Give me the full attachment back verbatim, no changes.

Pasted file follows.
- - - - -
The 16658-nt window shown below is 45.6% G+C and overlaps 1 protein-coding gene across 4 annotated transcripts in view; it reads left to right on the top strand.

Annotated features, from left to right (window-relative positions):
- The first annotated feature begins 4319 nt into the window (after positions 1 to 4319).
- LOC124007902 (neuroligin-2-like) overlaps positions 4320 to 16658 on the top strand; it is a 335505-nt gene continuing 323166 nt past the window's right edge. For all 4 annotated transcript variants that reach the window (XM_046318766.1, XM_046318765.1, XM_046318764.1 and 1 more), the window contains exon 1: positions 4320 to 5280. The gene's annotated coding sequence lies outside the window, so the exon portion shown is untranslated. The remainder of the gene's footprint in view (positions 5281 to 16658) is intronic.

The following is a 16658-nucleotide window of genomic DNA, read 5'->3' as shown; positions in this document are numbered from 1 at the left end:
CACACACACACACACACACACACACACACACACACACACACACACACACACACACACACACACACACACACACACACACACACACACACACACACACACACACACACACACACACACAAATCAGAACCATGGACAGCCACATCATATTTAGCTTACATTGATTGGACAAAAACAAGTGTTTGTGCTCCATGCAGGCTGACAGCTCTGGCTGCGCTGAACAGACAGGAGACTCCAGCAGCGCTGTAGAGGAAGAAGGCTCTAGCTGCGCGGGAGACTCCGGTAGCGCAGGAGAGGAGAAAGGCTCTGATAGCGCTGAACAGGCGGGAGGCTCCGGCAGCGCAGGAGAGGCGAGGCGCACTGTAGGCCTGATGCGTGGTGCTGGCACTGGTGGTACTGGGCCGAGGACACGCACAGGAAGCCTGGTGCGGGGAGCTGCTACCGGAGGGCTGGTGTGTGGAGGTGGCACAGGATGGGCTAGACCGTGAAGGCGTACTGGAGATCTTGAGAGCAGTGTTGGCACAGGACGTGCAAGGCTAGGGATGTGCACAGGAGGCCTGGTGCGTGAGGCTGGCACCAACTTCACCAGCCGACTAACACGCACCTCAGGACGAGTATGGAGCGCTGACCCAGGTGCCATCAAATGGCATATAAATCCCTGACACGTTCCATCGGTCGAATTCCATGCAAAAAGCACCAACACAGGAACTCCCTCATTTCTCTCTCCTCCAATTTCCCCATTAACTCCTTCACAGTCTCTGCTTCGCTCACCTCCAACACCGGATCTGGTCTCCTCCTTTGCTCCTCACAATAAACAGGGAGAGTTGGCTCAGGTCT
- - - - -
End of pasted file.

The 16658-nt window shown below is 45.6% G+C and overlaps 1 protein-coding gene across 4 annotated transcripts in view; it reads left to right on the top strand.

Annotated features, from left to right (window-relative positions):
- The first annotated feature begins 4319 nt into the window (after positions 1 to 4319).
- LOC124007902 (neuroligin-2-like) overlaps positions 4320 to 16658 on the top strand; it is a 335505-nt gene continuing 323166 nt past the window's right edge. For all 4 annotated transcript variants that reach the window (XM_046318766.1, XM_046318765.1, XM_046318764.1 and 1 more), the window contains exon 1: positions 4320 to 5280. The gene's annotated coding sequence lies outside the window, so the exon portion shown is untranslated. The remainder of the gene's footprint in view (positions 5281 to 16658) is intronic.

The following is a 16658-nucleotide window of genomic DNA, read 5'->3' as shown; positions in this document are numbered from 1 at the left end:
CACACACACACACACACACACACACACACACACACACACACACACACACACACACACACACACACACACACACACACACACACACACACACACACACACACACACACACACACACACAAATCAGAACCATGGACAGCCACATCATATTTAGCTTACATTGATTGGACAAAAACAAGTGTTTGTGCTCCATGCAGGCTGACAGCTCTGGCTGCGCTGAACAGACAGGAGACTCCAGCAGCGCTGTAGAGGAAGAAGGCTCTAGCTGCGCGGGAGACTCCGGTAGCGCAGGAGAGGAGAAAGGCTCTGATAGCGCTGAACAGGCGGGAGGCTCCGGCAGCGCAGGAGAGGCGAGGCGCACTGTAGGCCTGATGCGTGGTGCTGGCACTGGTGGTACTGGGCCGAGGACACGCACAGGAAGCCTGGTGCGGGGAGCTGCTACCGGAGGGCTGGTGTGTGGAGGTGGCACAGGATGGGCTAGACCGTGAAGGCGTACTGGAGATCTTGAGAGCAGTGTTGGCACAGGACGTGCAAGGCTAGGGATGTGCACAGGAGGCCTGGTGCGTGAGGCTGGCACCAACTTCACCAGCCGACTAACACGCACCTCAGGACGAGTATGGAGCGCTGACCCAGGTGCCATCAAATGGCATATAAATCCCTGACACGTTCCATCGGTCGAATTCCATGCAAAAAGCACCAACACAGGAACTCCCTCATTTCTCTCTCCTCCAATTTCCCCATTAACTCCTTCACAGTCTCTGCTTCGCTCACCTCCAACACCGGATCTGGTCTCCTCCTTTGCTCCTCACAATAAACAGGGAGAGTTGGCTCAGGTCT